Yoga. I never bothered to try it, because I assumed that a large, inflexible, uncoordinated woman with poor balance would not be able to do yoga.
About a month ago, I finally gave it a shot. All my girlfriends were doing it, and I just wanted to be cool. Peer pressure caused me to experiment with yoga.
I was correct. I can’t do it. And I love it so much, I wish I had tried it years ago.
I didn’t realize that yoga is magic. When you require your body to attempt what it really cannot do for a good solid hour, until you’re sweaty and exhausted, your brain apparently winds up in some kind of crazy super-freedom state that allows you to think beautiful new thoughts.
(Aside: I suppose this must be what certain drugs do for you, too….except if you do a whole bunch of drugs you wind up looking like shit, but if you do a whole bunch of yoga, you wind up looking awesome.)
I can tell you that I must look ridiculous in my yoga practice, which is okay because I can’t see myself. I’m sure I never look like a warrior or a tree or a crow, but at the end of class, I’ll be damned if I don’t think like a yogi.
This is good news, because my thoughts are kind of shaky these days. I’m still off-kilter from my recent breakup, and I spend a lot of time either sad, angry, or in a state of rigid avoidance. But for some reason, when I’m physically exhausted and instructed to clear my mind and focus on my breath, amazing thoughts radiate through my consciousness.
I know I sound dramatic, but here’s what happened in my brain at the end of a recent yoga class.
We’re sitting cross-legged (sukhasana! I’m learning!) and the instructor quietly suggests, “Extend your spine, take a deep breath and thank your body for all the hard work you put in today.”
Thanks, body. You did great!
“On your next exhale, round down over your feet and extend your fingers towards the front of your mat. It’s important to recognize how hard your body works and to appreciate all that it’s capable of. Hold that pose for five breaths.”
Hey, feet. Thanks for the hard work.
My feet are okay. They’re not weird-looking or anything and they never give me any trouble. I love my feet.
You know, I actually love my whole body. Hear that? I love you, Body. I have an abundance of love!
….I have an abundance of love.
….I’m not afraid of being alone because I have an abundance of love.
I really thought those things, all in a row, like popcorn popping in my brain. I was probably a little oxygen-deprived in that moment, because sitting cross-legged and bending forward like that causes the bulk of my belly to be crushed up into my lung-space, but whatever. It was worth it for that brilliant realization: I HAVE AN ABUNDANCE OF LOVE.
The class progressed into the meditative portion, where you’re supposed to lie flat, clear your mind, and concentrate on your breath. So of course, that’s when my brain goes nuts.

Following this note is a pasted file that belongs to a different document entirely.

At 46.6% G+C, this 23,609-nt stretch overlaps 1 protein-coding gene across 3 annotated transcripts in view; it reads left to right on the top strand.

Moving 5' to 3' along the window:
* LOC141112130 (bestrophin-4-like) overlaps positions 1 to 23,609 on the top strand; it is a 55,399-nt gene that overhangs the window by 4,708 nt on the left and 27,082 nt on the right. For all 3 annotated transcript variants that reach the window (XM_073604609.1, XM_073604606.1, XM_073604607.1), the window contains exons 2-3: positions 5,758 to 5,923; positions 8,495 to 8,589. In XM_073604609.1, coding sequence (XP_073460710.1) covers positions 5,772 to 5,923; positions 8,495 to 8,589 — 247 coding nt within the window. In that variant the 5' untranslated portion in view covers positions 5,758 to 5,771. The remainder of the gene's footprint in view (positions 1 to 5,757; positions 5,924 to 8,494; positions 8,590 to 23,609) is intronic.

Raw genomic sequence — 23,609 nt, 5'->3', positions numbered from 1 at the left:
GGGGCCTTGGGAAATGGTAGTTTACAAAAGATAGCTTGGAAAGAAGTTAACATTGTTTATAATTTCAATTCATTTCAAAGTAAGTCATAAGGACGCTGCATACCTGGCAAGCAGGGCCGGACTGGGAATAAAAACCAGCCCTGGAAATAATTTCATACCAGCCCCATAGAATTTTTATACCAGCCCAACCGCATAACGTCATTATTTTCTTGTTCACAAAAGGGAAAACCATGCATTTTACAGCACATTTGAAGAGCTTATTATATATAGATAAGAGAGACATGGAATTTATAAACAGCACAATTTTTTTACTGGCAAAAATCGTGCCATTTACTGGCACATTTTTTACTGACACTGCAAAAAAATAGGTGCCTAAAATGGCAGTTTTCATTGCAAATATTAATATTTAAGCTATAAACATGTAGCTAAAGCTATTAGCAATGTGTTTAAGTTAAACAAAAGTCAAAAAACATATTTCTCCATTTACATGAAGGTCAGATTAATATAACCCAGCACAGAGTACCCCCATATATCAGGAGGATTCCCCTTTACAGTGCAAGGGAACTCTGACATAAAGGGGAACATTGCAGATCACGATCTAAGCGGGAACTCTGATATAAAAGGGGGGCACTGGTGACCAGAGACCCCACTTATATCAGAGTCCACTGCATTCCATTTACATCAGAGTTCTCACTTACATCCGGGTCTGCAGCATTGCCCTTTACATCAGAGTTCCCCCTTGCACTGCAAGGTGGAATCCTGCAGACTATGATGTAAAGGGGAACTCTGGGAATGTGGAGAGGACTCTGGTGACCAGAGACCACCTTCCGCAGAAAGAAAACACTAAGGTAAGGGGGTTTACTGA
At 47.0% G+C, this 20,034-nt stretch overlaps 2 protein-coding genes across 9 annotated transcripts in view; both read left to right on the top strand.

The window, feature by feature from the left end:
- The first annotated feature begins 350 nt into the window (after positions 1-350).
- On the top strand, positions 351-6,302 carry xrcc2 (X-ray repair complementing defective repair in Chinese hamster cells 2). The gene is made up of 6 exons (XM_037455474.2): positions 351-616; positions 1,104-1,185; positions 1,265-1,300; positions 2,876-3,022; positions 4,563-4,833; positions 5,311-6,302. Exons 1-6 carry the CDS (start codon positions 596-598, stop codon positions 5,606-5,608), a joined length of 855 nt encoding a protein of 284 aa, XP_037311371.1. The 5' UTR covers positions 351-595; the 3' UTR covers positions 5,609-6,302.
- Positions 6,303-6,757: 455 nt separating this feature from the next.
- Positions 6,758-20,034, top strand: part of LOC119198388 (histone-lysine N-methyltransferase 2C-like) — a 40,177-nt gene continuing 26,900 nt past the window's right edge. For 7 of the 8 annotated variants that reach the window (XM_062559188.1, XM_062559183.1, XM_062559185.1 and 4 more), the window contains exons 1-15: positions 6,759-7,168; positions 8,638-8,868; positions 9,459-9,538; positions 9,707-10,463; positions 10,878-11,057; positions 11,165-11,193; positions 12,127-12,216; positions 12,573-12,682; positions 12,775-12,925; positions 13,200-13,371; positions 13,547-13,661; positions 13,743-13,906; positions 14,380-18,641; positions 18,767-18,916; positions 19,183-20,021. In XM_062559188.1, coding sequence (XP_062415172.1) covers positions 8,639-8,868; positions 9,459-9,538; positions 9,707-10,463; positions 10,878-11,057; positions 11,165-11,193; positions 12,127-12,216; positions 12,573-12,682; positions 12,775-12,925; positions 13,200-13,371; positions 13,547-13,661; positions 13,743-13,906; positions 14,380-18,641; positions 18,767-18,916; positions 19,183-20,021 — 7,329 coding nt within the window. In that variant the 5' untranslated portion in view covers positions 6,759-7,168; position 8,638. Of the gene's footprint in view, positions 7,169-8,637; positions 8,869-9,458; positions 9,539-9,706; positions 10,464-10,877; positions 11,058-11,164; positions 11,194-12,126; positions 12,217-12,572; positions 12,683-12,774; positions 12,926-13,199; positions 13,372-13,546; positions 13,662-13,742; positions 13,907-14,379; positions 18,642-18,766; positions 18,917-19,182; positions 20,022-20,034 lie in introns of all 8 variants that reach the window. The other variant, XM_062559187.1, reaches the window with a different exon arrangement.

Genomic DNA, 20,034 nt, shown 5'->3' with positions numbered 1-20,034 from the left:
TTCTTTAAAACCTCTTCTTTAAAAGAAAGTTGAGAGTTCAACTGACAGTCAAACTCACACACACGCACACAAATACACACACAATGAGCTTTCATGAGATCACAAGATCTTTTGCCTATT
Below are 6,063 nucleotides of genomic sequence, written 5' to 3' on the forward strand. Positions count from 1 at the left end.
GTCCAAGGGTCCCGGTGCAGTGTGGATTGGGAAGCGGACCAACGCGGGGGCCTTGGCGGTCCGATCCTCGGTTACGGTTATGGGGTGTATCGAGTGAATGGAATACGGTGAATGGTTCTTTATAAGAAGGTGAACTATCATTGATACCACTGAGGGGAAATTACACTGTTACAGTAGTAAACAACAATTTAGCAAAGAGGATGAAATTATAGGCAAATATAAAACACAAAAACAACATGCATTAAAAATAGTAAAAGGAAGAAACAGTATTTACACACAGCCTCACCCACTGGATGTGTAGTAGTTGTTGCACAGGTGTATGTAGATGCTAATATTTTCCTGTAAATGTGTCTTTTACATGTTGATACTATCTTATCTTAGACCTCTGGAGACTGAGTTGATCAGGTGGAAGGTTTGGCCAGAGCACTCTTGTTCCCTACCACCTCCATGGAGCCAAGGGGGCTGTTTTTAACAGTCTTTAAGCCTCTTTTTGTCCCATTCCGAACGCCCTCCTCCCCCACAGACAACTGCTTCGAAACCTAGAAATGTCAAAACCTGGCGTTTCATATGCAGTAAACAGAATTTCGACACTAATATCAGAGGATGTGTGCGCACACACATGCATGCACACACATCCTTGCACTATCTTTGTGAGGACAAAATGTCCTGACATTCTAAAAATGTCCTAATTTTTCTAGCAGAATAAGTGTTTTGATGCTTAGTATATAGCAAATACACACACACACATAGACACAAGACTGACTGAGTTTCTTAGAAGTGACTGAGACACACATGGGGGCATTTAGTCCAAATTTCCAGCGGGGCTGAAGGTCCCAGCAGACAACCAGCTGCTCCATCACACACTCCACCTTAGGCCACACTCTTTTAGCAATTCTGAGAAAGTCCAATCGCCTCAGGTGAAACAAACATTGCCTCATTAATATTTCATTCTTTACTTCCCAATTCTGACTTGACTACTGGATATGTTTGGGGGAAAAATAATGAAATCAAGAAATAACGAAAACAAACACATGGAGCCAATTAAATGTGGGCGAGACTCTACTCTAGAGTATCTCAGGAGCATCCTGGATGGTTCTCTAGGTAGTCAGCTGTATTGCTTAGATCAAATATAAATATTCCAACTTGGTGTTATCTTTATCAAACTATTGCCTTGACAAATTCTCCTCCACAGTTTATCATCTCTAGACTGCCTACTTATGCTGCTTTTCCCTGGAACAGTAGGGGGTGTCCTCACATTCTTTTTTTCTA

This “abundance of love” notion rolled right into a burst of clarity regarding my recently-ended relationship. While our relationship was good in many ways, it was always marred by possessiveness and jealousy. I’ve never had that particular problem before, and I didn’t get it. I didn’t understand why those problems kept surfacing, when I didn’t feel like I was doing anything to trigger them. I didn’t understand why we were constantly fighting over nothing.
And right there in yoga class, it came to me. Abundance versus Scarcity.
I have learned about abundance before, but I have always heard it applied to material things. An abundance mentality says that there is plenty for everyone. We can afford to be generous because there is enough to go around.
Scarcity is the opposite of abundance. People who live in scarcity feel that there is never enough, and so they are constantly fighting for their share.
I never applied the notion of Scarcity and Abundance to human relationships before, but BAM!—yoga clarity!—I suddenly saw how it works.
I come from a big, loving family. I was raised with the certainty that I am loved. I have a great circle of friends. I have kids who love me. I recognize that I am extraordinarily fortunate to feel an abundance of love.
I’ve never been one to feel jealous or suspicious; I’m very trusting. I’ve also never cheated on anyone; I don’t see the point—just love who you’re going to love. I have this crazy theory that almost all hurt feelings between friends are the result of misunderstandings, because I truly believe that people who love me would not intentionally hurt me. That’s what my life experience has taught me.
Not everyone has had that life experience. I suppose if you were raised in an environment that was abusive or unstable, or if you suffered through abandonment or infidelity, you might feel emotional scarcity. You might feel like you need to fight for affection, guard it and keep it to yourself. Once you have someone’s affection, you might feel like you could lose it at any moment, and easily become suspicious or jealous.
Suddenly all those fights, all that jealousy and possessiveness made sense. Why I felt so smothered, and why I felt like I could never do, or be, enough. We’re talking about opposite worldviews here. No wonder we couldn’t get along.
That just took me 900 words to explain, but during yoga, it flashed into my brain on one big exhale, like I breathed all the clarity in and all the confusion out.
Peace in… fear out.
Abundance in…scarcity out.
I’m telling you– you gotta try yoga.